A device type represents a particular make and model of hardware that exists in the real world. Device types define the physical attributes of a device (rack height and depth) and its individual components (console, power, and network interfaces).
Device types are instantiated as devices installed within racks. For example, you might define a device type to represent a Juniper EX4300-48T network switch with 48 Ethernet interfaces. You can then create multiple devices of this type named "switch1," "switch2," and so on. Each device will inherit the components (such as interfaces) of its device type at the time of creation. (However, changes made to a device type will not apply to instances of that device type retroactively.)
Some devices house child devices which share physical resources, like space and power, but which functional independently from one another. A common example of this is blade server chassis. Each device type is designated as one of the following:
A parent device (which has device bays)
A child device (which must be installed in a device bay)
This parent/child relationship is not suitable for modeling chassis-based devices, wherein child members share a common control plane.
For that application you should create a single Device for the chassis, and add Interfaces directly to it. Interfaces can be created in bulk using range patterns, e.g. "Gi1/[1-24]".
Add Inventory Items if you want to record the line cards themselves as separate entities. There is no explicit relationship between each interface and its line card, but it may be implied by the naming (e.g. interfaces "Gi1/x" are on line card 1)
Each device type must be assigned to a manufacturer. The model number of a device type must be unique to its manufacturer.
Device Component Templates
Each device type is assigned a number of component templates which define the physical components within a device. These are:
- Console ports
- Console server ports
- Power ports
- Power outlets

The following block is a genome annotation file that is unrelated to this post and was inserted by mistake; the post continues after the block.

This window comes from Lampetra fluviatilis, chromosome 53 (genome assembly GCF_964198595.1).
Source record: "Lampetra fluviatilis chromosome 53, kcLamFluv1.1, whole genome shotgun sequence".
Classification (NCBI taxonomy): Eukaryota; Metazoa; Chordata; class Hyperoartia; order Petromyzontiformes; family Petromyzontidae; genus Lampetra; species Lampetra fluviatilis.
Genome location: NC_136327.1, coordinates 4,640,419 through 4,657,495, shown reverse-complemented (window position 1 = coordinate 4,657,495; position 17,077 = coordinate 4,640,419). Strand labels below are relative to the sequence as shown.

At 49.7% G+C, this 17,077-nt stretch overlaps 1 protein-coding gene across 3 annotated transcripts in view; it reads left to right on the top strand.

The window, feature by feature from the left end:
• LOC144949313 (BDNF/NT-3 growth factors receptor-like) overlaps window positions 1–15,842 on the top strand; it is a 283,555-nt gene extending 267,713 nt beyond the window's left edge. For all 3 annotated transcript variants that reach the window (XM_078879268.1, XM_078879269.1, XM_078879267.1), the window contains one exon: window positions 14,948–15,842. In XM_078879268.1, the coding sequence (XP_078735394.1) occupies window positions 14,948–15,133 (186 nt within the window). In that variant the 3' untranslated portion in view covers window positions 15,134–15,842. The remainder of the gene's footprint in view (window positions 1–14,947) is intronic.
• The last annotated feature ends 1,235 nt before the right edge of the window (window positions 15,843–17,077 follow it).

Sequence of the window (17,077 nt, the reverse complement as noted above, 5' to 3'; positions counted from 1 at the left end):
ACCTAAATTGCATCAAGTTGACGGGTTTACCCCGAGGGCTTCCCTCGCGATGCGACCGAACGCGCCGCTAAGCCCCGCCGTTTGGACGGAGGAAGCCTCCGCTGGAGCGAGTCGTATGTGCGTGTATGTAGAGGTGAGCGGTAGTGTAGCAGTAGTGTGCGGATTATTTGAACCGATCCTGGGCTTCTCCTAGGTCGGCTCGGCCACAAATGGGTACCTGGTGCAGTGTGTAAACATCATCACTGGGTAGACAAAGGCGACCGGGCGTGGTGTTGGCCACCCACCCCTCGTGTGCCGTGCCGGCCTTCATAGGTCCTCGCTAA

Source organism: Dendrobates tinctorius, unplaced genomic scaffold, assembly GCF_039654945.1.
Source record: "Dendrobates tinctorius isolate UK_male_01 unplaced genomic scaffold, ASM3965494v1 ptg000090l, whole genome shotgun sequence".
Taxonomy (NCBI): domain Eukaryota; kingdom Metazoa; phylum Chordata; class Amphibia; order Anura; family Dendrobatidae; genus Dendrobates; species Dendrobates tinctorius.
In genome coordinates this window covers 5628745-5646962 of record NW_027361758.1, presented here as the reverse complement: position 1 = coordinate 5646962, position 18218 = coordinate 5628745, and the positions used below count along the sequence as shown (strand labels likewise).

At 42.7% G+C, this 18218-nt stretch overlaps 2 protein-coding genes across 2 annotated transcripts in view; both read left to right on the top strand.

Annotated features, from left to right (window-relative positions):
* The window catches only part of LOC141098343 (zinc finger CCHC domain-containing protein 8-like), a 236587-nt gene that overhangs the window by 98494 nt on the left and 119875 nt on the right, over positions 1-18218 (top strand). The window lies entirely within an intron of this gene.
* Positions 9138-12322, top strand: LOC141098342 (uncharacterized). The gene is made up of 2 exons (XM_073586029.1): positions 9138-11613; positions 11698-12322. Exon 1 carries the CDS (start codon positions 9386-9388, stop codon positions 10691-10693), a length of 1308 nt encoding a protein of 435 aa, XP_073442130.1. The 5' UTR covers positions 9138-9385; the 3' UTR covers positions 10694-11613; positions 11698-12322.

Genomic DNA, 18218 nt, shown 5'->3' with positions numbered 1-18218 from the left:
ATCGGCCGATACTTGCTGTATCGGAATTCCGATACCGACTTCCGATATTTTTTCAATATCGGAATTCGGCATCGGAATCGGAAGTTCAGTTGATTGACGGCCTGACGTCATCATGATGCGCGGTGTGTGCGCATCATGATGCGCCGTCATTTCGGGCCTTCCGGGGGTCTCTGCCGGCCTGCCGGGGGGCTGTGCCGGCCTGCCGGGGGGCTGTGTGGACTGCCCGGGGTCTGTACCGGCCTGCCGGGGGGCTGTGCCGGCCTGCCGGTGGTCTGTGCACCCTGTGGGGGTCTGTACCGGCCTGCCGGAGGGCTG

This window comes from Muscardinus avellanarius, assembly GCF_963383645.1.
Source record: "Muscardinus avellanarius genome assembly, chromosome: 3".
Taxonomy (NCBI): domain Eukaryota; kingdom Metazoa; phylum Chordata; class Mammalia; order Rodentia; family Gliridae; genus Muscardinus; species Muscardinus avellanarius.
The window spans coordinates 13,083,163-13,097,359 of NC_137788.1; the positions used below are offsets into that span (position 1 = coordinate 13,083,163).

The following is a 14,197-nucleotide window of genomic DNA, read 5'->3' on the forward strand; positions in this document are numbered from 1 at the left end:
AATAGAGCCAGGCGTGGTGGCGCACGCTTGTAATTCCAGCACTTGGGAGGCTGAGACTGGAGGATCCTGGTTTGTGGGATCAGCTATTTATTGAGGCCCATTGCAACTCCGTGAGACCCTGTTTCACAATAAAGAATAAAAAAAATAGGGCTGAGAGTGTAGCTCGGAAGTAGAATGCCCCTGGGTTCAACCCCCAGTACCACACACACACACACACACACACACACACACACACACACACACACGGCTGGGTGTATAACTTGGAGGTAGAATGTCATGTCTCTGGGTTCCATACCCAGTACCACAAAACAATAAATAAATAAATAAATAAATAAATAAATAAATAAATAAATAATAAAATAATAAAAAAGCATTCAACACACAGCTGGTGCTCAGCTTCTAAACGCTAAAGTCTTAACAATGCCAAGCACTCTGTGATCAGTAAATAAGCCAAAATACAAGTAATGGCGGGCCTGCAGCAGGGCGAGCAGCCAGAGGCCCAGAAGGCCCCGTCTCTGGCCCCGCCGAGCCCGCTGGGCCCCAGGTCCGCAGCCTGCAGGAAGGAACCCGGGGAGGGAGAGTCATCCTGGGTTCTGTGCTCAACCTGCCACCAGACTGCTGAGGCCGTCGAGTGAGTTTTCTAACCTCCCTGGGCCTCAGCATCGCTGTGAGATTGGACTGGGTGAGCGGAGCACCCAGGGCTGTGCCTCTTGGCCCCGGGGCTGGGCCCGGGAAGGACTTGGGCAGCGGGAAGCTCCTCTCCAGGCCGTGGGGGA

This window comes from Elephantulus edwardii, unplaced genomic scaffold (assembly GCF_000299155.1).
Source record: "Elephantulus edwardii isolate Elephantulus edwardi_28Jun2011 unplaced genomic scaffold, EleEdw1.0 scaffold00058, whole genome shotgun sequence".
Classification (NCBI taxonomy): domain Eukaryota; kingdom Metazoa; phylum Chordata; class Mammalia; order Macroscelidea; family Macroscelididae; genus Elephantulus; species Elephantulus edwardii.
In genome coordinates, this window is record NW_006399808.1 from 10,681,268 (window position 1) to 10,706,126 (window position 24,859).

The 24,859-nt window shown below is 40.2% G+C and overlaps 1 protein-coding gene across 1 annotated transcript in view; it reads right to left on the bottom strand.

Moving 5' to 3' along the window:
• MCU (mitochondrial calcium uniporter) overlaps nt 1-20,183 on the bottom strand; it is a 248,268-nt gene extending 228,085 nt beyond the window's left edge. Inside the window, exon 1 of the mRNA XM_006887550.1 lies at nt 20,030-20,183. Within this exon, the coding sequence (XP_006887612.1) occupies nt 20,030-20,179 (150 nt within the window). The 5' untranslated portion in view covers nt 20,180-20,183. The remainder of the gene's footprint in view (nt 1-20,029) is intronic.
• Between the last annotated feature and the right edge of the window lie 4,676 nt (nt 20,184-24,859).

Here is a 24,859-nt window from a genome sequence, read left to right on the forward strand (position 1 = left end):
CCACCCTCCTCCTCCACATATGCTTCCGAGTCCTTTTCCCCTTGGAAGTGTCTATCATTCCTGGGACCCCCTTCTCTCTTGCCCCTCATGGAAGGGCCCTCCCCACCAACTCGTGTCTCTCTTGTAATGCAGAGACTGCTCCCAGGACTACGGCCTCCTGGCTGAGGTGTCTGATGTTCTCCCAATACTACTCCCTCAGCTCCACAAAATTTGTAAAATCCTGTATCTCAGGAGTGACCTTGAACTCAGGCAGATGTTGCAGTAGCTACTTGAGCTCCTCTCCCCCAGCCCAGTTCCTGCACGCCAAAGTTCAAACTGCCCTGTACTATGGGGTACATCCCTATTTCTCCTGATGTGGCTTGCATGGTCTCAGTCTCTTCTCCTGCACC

- Network interfaces
- Front ports
- Rear ports
- Device bays (which house child devices)
Whenever a new device is created, its components are automatically created per the templates assigned to its device type. For example, a Juniper EX4300-48T device type might have the following component templates defined:
- One template for a console port ("Console")
- Two templates for power ports ("PSU0" and "PSU1")
- 48 templates for 1GE interfaces ("ge-0/0/0" through "ge-0/0/47")
- Four templates for 10GE interfaces ("xe-0/2/0" through "xe-0/2/3")
Once component templates have been created, every new device that you create as an instance of this type will automatically be assigned each of the components listed above.
Assignment of components from templates occurs only at the time of device creation. If you modify the templates of a device type, it will not affect devices which have already been created. However, you always have the option of adding, modifying, or deleting components on existing devices.
Console Port Templates
A template for a console port that will be created on all instantiations of the parent device type.
Console Server Port Templates
A template for a console server port that will be created on all instantiations of the parent device type.
Power Port Templates
A template for a power port that will be created on all instantiations of the parent device type.
Power Outlet Templates
A template for a power outlet that will be created on all instantiations of the parent device type.
A template for an interface that will be created on all instantiations of the parent device type.
Front Port Templates
A template for a front-facing pass-through port that will be created on all instantiations of the parent device type.
Rear Port Templates
A template for a rear-facing pass-through port that will be created on all instantiations of the parent device type.
Device Bay Templates
A template for a device bay that will be created on all instantiations of the parent device type.